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Downtown has long had strict parking enforcement

In late 1989, my family and I decided to invest in a classic, old restaurant in downtown Buffalo. Sixteen years later, I decided that enough was enough, and I shuttered my last restaurant.

We tried our darned best and spent a ton of money on upgrades, menus and advertising, but we eventually lost.

For all of those years, we fought a daily battle with the Parking Violations Bureau and the parking lot owners, who seemed to raise their rates every six months.

We fought against abuses of parking by government employees and handicapped-permit holders, who used to park all day at meters at no risk.

We went to the powers that be, only to be told that they were just following the rules. The parking commissioner, who I grew up with, told me he was following the mandates of the Common Council. The Common Council told me that the mayor was the problem, hiding behind the commissioner. As a result, things stayed the same.

Some of my loyal customers (Common Council members included) and I hashed over the events on an almost daily basis. Feeling absolute frustration, I embarked upon a letter-writing campaign to The News. After three or four letters were published, things started to change.

The results are evident in the meter limits that Council Member Mark Coppola enacted (almost six years ago, not three, as Donn Esmonde reported) and new restrictions on handicapped parking.

During this period, all I wanted was a fair playing field for all of us in business in Buffalo. That goal was never reached.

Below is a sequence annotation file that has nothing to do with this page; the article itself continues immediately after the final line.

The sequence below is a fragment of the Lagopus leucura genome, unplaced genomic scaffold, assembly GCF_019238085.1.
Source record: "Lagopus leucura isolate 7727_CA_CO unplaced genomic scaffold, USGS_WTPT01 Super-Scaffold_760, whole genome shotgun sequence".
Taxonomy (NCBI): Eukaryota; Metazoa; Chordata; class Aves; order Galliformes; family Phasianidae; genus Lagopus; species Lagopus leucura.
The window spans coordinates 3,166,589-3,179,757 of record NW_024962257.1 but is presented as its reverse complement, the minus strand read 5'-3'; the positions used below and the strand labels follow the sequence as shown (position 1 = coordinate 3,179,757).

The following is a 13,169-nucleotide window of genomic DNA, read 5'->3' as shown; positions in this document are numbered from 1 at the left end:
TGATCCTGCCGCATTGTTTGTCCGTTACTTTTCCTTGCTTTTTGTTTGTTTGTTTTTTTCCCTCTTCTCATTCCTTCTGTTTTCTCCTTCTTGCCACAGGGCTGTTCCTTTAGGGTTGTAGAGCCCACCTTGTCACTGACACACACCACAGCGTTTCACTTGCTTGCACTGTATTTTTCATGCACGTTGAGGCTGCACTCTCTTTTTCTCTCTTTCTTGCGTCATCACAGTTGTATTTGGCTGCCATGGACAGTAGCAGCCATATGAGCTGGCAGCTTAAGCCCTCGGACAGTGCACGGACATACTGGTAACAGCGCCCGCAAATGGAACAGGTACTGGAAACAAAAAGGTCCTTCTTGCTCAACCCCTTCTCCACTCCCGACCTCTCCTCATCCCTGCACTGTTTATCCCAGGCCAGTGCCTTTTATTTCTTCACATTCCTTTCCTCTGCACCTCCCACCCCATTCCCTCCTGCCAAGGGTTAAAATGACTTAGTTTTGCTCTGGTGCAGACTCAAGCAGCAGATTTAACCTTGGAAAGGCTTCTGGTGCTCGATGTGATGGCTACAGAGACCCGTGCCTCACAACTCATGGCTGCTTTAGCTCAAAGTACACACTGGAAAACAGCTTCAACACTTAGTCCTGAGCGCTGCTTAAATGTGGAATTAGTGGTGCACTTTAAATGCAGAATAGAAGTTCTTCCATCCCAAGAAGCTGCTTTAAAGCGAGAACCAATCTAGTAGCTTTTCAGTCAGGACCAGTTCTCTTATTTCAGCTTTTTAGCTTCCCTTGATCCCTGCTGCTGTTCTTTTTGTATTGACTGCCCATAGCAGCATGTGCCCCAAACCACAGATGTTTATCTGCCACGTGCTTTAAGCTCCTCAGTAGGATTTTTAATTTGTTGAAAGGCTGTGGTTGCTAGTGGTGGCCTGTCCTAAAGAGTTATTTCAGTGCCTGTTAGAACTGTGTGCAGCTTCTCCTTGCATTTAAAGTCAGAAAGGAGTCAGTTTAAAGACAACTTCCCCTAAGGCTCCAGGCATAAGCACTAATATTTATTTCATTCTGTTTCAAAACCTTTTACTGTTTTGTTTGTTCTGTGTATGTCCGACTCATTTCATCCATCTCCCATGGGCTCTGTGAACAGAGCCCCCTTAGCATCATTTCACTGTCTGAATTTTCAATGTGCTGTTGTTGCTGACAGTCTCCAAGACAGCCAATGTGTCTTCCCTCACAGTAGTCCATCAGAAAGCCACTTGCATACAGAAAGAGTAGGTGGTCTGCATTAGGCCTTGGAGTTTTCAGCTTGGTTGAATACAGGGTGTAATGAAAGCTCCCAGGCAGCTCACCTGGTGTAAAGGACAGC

How do I know? It has all come to roost now that the crybabies from the rest of the city tell me that for the last 16 years, their customers parked on their terms.

The Parking Bureau officers must not have pounded Elmwood Village, the Hertel businesses or other areas like they beat us all day every day. For if they had been fair in their enforcement, the police officers now enforcing parking laws would not be getting all of this horrendous press and media coverage.

I could go into more detail, like telling patrons of my restaurant not to put money in the meters after 5 o'clock because of the misrepresentative parking signs on poles and meters. Or how I was boycotted by the investigators and employees of the state attorney general's office because I pointed out that they parked illegally all day and didn't get ticketed. There are many other instances of abuse by the Parking Bureau, but neither time nor space will allow.

Suffice it to say I hope this gets printed because I can finally speak without fear of damage to my business. That has already been done, thanks to some very petty people who occupied City Hall for most of the past 16 years.

Joseph Augello, of Buffalo, used to operate a restaurant near City Hall.

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